HIV-1/AIDS-associated neuropathic pain | 48520

Journal of Neurology & Neurophysiology

ISSN - 2155-9562

HIV-1/AIDS-associated neuropathic pain

5th World Congress on Neurology and Therapeutics

March 14-16, 2016 London, UK

Shao-Jun Tang

University of Texas, USA

Keynote: J Neurol Neurophysiol

Abstract :

Neuropathic pain is a common neurological disorder in HIV-1/AIDS patients. Current therapies for HIV-associated neuropathic pain are largely ineffective. Multiple etiological factors may contribute to the pathogenesis of this pain syndrome, including HIV-1 infection and antiretroviral medicine. Analysis of the pain neural pathway in postmortem tissues of HIV-infected patients leads to identifying specific neuropathologies that may causally link to pain development in the patients.We are interested in understanding the pathogenic mechanism for the ultimate development of rationale-based therapeutic approaches. Our work has been focused on identifying the HIV-1 pathogenic factor and elucidating the molecular and cellular processes through which the factor causes neuropathic pain. We have undertaken an interdisciplinary approach in this research, including analyzing postmortem nervous tissues from HIV-1/AIDS patients, generating clinically relevant rodent models, and determining the molecular, cellular, behavioral and electrophysiological abnormalities in the model. Our results indicate that HIV-1 gp120 is a relevant viral factor for the HIV neuropathic pain. We also identify that Wnt signaling in the pain neural circuit plays a key role in mediating the activity of gp120 to cause major neuropathologies of HIV-associated pain such as neuro-inflammation, astroglial reaction and neuropathy.Our studies may provide novel insights into the molecular, cellular and circuitry mechanisms of HIV-associated neuropathic pain.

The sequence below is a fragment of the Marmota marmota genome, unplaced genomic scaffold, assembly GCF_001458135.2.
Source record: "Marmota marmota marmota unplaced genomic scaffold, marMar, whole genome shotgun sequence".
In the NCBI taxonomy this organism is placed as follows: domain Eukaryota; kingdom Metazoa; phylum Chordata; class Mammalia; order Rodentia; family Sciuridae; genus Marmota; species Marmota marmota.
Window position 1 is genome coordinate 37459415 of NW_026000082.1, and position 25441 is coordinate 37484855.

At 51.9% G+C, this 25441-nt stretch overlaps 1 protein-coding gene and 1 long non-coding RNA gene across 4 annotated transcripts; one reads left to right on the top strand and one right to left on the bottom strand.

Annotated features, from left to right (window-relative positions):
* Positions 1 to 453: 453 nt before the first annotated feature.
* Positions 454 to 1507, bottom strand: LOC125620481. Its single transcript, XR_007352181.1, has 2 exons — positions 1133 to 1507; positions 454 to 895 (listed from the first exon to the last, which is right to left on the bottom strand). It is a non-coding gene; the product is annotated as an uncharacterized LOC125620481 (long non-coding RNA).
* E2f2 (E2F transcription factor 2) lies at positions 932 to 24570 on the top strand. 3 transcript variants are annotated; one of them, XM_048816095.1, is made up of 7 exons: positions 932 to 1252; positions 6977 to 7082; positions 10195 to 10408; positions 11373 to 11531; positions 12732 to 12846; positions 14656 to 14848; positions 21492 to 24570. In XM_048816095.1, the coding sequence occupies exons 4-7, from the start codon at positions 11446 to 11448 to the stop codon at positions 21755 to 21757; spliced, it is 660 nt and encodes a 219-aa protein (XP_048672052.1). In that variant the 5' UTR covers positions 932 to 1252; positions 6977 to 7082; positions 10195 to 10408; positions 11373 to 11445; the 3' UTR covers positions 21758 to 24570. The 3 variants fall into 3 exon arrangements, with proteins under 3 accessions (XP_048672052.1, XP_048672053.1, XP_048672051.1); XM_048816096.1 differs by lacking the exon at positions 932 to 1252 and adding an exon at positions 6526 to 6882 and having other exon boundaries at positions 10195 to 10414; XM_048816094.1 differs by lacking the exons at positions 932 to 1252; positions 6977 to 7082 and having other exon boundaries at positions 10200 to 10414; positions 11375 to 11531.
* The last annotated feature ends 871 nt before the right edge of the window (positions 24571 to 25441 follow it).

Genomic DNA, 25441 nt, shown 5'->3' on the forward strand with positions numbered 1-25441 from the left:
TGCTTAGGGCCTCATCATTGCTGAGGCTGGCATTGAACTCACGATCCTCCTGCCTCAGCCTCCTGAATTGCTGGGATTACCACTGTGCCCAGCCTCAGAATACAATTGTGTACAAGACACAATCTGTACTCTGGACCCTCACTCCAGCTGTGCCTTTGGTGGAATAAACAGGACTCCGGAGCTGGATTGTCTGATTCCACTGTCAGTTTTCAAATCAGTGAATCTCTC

Biography :

Shao-Jun Tang completed his PhD from the University of Toronto in Canada in 1998 and Post-doctoral studies from the HHMI/California Institute of Technology in USA in 2001. He is currently the William Willis Jr. MD PhD Distinguished Professor in Neuroscience and the Director of Neuroscience Graduate Program in the University of Texas Medical Branch.